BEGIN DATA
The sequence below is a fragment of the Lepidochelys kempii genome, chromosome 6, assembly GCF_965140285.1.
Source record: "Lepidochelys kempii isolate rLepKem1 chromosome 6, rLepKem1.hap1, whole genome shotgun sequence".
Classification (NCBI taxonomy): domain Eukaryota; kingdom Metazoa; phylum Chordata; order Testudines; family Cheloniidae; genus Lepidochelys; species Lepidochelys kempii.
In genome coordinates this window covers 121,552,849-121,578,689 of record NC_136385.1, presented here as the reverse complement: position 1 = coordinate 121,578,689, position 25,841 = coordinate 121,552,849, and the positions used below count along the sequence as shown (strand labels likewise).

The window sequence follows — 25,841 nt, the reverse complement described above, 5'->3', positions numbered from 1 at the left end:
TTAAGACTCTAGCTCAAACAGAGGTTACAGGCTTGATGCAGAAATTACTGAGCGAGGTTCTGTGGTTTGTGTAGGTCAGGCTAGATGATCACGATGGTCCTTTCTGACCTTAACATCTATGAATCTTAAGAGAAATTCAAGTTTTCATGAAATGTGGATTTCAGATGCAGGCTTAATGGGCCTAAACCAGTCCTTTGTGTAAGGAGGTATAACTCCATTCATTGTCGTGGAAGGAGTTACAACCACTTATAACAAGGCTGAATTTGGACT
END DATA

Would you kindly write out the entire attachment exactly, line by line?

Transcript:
The sequence below is a fragment of the Lepidochelys kempii genome, chromosome 6, assembly GCF_965140285.1.
Source record: "Lepidochelys kempii isolate rLepKem1 chromosome 6, rLepKem1.hap1, whole genome shotgun sequence".
Classification (NCBI taxonomy): domain Eukaryota; kingdom Metazoa; phylum Chordata; order Testudines; family Cheloniidae; genus Lepidochelys; species Lepidochelys kempii.
In genome coordinates this window covers 121,552,849-121,578,689 of record NC_136385.1, presented here as the reverse complement: position 1 = coordinate 121,578,689, position 25,841 = coordinate 121,552,849, and the positions used below count along the sequence as shown (strand labels likewise).

The window sequence follows — 25,841 nt, the reverse complement described above, 5'->3', positions numbered from 1 at the left end:
TTAAGACTCTAGCTCAAACAGAGGTTACAGGCTTGATGCAGAAATTACTGAGCGAGGTTCTGTGGTTTGTGTAGGTCAGGCTAGATGATCACGATGGTCCTTTCTGACCTTAACATCTATGAATCTTAAGAGAAATTCAAGTTTTCATGAAATGTGGATTTCAGATGCAGGCTTAATGGGCCTAAACCAGTCCTTTGTGTAAGGAGGTATAACTCCATTCATTGTCGTGGAAGGAGTTACAACCACTTATAACAAGGCTGAATTTGGACT